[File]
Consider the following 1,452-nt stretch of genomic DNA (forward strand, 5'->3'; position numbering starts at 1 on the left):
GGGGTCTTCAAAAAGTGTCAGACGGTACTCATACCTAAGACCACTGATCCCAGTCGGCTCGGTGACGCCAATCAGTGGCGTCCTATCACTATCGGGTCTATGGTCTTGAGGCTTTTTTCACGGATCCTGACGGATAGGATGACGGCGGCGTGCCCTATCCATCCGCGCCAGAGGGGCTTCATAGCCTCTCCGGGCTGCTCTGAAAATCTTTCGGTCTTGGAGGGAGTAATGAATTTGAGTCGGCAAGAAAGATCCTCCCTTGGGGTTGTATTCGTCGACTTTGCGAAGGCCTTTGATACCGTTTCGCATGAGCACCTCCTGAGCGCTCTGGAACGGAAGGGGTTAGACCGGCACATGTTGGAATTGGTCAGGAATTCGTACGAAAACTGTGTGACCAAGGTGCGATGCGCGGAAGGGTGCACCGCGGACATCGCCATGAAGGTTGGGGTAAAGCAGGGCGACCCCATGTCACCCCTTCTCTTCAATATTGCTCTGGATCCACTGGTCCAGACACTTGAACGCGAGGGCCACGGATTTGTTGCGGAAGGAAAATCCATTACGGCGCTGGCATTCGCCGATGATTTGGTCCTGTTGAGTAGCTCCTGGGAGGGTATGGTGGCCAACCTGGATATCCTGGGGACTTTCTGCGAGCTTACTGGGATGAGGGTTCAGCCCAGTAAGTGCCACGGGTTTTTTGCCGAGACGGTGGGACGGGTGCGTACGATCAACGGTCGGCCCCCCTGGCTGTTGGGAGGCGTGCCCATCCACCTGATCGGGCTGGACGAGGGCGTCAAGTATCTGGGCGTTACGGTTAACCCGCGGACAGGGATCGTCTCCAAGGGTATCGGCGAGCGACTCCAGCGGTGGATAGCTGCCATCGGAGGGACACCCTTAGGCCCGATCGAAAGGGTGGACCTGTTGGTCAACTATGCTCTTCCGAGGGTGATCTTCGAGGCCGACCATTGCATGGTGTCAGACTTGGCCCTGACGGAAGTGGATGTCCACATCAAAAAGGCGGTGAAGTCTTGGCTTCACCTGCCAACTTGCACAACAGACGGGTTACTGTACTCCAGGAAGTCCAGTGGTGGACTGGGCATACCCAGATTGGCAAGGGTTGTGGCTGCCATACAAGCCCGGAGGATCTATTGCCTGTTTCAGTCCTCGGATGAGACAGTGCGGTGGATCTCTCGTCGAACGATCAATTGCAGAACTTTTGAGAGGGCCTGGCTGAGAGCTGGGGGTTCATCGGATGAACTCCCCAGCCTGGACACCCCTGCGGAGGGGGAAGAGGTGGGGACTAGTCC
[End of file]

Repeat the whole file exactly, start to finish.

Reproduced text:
Consider the following 1,452-nt stretch of genomic DNA (forward strand, 5'->3'; position numbering starts at 1 on the left):
GGGGTCTTCAAAAAGTGTCAGACGGTACTCATACCTAAGACCACTGATCCCAGTCGGCTCGGTGACGCCAATCAGTGGCGTCCTATCACTATCGGGTCTATGGTCTTGAGGCTTTTTTCACGGATCCTGACGGATAGGATGACGGCGGCGTGCCCTATCCATCCGCGCCAGAGGGGCTTCATAGCCTCTCCGGGCTGCTCTGAAAATCTTTCGGTCTTGGAGGGAGTAATGAATTTGAGTCGGCAAGAAAGATCCTCCCTTGGGGTTGTATTCGTCGACTTTGCGAAGGCCTTTGATACCGTTTCGCATGAGCACCTCCTGAGCGCTCTGGAACGGAAGGGGTTAGACCGGCACATGTTGGAATTGGTCAGGAATTCGTACGAAAACTGTGTGACCAAGGTGCGATGCGCGGAAGGGTGCACCGCGGACATCGCCATGAAGGTTGGGGTAAAGCAGGGCGACCCCATGTCACCCCTTCTCTTCAATATTGCTCTGGATCCACTGGTCCAGACACTTGAACGCGAGGGCCACGGATTTGTTGCGGAAGGAAAATCCATTACGGCGCTGGCATTCGCCGATGATTTGGTCCTGTTGAGTAGCTCCTGGGAGGGTATGGTGGCCAACCTGGATATCCTGGGGACTTTCTGCGAGCTTACTGGGATGAGGGTTCAGCCCAGTAAGTGCCACGGGTTTTTTGCCGAGACGGTGGGACGGGTGCGTACGATCAACGGTCGGCCCCCCTGGCTGTTGGGAGGCGTGCCCATCCACCTGATCGGGCTGGACGAGGGCGTCAAGTATCTGGGCGTTACGGTTAACCCGCGGACAGGGATCGTCTCCAAGGGTATCGGCGAGCGACTCCAGCGGTGGATAGCTGCCATCGGAGGGACACCCTTAGGCCCGATCGAAAGGGTGGACCTGTTGGTCAACTATGCTCTTCCGAGGGTGATCTTCGAGGCCGACCATTGCATGGTGTCAGACTTGGCCCTGACGGAAGTGGATGTCCACATCAAAAAGGCGGTGAAGTCTTGGCTTCACCTGCCAACTTGCACAACAGACGGGTTACTGTACTCCAGGAAGTCCAGTGGTGGACTGGGCATACCCAGATTGGCAAGGGTTGTGGCTGCCATACAAGCCCGGAGGATCTATTGCCTGTTTCAGTCCTCGGATGAGACAGTGCGGTGGATCTCTCGTCGAACGATCAATTGCAGAACTTTTGAGAGGGCCTGGCTGAGAGCTGGGGGTTCATCGGATGAACTCCCCAGCCTGGACACCCCTGCGGAGGGGGAAGAGGTGGGGACTAGTCC